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  • Writer's pictureDean Hiller

Legacy Monoliths to Microservices

This is a continuation of a previous topic "Monoliths can scale into Microservices?" however this article is about getting through a tougher issue...going from legacy monolith to microservices. If you are here, you are most likely looking at a monolith that looks like the following

The high level steps I am going to take are the following

  • Get dependency injection working to inject deep, very deep with minimal changes

  • Get a test suite in place that is at a high enough level such that anyone can run it as we refactor the monolith to prepare for a move to microservices

  • Push the database transactions down as close to the ORM layer as possible

  • Preferably use an in-memory database for testing

  • Minimally refactor just enough to insert a microservice API or 2 and their implementation (impl 1)

  • Launch a microservice with the implementation (impl 2)

  • Start redirecting some traffic from impl 1 to impl 2

The above steps assumes you have a threadpool of threads serving up requests to your monolith(usually in your webserver framework of choice). If you have a monolith that has threads deep in the system that pull from a queue, that would be a different topic and there is more steps to take into account in that case.

The good thing about this process is

  • You are not rewriting from scratch which ends up missing all the nuances of the original system and a huge amount of detail in the code

  • You are cleaning up the monolith so can always pause work and continue later

The first thing you need to do is identify any remote systems you talk to and make sure there is a very clean API interface of methods that take request DTOs and response DTOs and that they are all asynchronous as well. There are good examples in the article "Can a violation of REST be good?". Once you have this API in place, make sure you inject it from the very top levels (manual injection or using a dependency injection library...either way works). Once you have the few APIs in place and their implementations injected, you are ready to get to adding a test suite phase and you do not need too many tests (I will explain why later). This is the hardest part of the pivot to microservices and I went through this once on a system in Twitter. It is the hardest as there is not much of a safety net for refactoring yet.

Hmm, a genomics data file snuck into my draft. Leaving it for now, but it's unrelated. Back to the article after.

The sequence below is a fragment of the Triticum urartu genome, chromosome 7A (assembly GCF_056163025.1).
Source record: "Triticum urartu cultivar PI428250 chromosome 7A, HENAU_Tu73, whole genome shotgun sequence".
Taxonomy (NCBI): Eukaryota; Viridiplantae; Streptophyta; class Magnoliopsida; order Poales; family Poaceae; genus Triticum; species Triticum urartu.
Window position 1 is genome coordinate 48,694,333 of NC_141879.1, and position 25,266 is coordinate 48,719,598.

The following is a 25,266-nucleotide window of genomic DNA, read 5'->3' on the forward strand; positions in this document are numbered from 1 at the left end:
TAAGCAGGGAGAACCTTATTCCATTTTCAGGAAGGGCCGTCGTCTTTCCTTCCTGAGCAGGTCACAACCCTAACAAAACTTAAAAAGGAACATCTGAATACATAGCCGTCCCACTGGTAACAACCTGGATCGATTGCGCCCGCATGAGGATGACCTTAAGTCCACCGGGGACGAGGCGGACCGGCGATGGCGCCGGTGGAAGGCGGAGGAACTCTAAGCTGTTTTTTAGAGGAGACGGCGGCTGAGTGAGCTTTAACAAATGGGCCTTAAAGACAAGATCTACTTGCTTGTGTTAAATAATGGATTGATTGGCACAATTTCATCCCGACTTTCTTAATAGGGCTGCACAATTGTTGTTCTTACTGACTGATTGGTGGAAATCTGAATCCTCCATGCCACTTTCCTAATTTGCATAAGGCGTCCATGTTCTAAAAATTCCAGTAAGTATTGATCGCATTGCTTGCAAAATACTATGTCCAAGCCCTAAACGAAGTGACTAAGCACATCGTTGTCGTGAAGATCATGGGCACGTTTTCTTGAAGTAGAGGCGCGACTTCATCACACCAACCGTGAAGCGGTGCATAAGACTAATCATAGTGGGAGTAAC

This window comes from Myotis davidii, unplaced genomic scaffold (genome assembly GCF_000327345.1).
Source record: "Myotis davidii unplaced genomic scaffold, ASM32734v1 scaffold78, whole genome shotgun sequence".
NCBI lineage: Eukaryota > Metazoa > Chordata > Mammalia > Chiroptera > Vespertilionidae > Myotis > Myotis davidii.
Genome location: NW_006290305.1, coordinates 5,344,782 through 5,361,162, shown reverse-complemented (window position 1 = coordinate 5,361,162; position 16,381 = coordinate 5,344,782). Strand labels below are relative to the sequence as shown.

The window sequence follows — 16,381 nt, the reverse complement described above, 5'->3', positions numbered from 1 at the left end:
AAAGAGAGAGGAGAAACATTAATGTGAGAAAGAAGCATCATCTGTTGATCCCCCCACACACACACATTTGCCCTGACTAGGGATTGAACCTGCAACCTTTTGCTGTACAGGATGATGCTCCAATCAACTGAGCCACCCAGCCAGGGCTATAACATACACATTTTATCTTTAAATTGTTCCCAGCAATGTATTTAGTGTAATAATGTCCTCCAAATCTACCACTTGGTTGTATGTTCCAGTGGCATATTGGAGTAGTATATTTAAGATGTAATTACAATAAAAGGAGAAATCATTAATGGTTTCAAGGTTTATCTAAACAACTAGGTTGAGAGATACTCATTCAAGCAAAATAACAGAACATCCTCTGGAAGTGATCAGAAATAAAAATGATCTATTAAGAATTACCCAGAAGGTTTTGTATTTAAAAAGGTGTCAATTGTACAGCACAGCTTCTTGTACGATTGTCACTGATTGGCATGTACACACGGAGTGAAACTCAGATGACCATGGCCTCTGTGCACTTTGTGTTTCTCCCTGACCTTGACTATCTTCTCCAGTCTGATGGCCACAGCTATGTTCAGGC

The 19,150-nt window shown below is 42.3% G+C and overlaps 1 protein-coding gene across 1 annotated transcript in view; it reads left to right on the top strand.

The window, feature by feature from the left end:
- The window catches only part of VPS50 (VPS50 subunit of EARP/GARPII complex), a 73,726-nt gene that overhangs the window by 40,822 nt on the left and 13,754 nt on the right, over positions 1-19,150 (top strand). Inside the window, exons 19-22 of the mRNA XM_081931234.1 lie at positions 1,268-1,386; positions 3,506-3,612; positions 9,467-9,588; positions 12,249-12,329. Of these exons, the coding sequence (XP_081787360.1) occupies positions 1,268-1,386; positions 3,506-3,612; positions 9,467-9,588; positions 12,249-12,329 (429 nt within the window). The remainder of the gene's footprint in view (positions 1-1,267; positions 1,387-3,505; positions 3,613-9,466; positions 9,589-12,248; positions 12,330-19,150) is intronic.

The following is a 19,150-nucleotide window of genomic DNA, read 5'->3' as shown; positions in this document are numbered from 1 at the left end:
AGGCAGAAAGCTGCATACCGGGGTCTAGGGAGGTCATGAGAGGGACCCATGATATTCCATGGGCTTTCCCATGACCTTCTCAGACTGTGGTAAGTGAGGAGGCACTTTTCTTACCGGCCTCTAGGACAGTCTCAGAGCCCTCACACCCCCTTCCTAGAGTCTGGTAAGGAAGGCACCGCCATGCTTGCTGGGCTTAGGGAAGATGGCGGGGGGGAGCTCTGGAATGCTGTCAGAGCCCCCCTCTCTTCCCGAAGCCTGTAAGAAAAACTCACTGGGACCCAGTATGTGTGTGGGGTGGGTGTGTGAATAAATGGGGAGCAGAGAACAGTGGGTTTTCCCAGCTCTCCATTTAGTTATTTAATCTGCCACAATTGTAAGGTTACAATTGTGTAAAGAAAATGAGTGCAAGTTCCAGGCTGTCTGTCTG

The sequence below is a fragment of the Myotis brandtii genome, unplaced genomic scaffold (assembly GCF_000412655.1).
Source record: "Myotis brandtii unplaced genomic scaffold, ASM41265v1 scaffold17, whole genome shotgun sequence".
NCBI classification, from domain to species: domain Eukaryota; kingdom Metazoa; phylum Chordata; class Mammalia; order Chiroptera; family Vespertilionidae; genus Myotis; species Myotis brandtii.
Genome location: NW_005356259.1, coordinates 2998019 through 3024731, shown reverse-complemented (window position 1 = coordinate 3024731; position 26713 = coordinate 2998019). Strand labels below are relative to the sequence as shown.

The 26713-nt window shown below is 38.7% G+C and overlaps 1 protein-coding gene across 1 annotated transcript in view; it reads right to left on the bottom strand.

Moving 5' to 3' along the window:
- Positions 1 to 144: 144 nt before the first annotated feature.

The next step you are going to need to do is create a high level test suite much like my feature testing blog article and it needs to be as high as you can go. Think of this as a smoke-test suite that can run pre-master branch commits. Generally, do one test for each endpoint in your monolith's API. Believe it or not, one test for each is typically good enough to not cause a huge amount of bugs if and only if you concentrate on moving around chunks of code (but not cleaning up the details of the code). Typically, you will also want to use an in-memory database for this as well. One the tests are in place, it gets much easier and there will be some fallout but much less than normal.

Database Transactions and APIs

I suggest creating something like PersistenceHelper(previously called TransactionHelper) in webpieces where developers can easily behind an API write code like this

persistenceHelper.runInTransaction(() -> functionToRun(var1, var2));

You need to then push all database transactions as low as you can and use this function and refactor to insert your 1 or 2 APIs into your system. Your API methods all need to have a signature like the following

public Promise<SomeResponse> methodName(SomeRequest request);

or in some languages

public Future<SomeResponse> methodName(SomeRequest request);

The SomeRequest and SomeResponse are simple data beans while these methods go in an interface as you will have two implementation eventually. The first implementation will just work directly on your database. The second implementation will simply translate from API to a protocol but make sure you have read "Can a violation of REST be good?".

Let's re-use Implementation 1

Now, at this point, you have an API and a library behind that API. You need to create a microservice that uses that same library exactly as-is. Spin up this microservice in production with 0 traffic to start.

Let the fun begin

Next, pick a customer or two and write some code to redirect their traffic in the monolith to use the new implementation(remote) or the old implementation(local). If you are really advanced you can generate a class behind an interface and have a single method. In Java, this is the class and you implement an InvocationHandler. Contact me for more information on that For now, just use something like this

if(isCustomerInTestSet(customer)) {

sendRequestToNewRemoteImpl(request, remoteImpl);

} else {

sendRequestToOldLocalImpl(request, localImpl);


Work out any bugs and apologize to any issues that customers run into and keep moving customers over until you can remove the original implementation. #win, we are now starting to use microservices.

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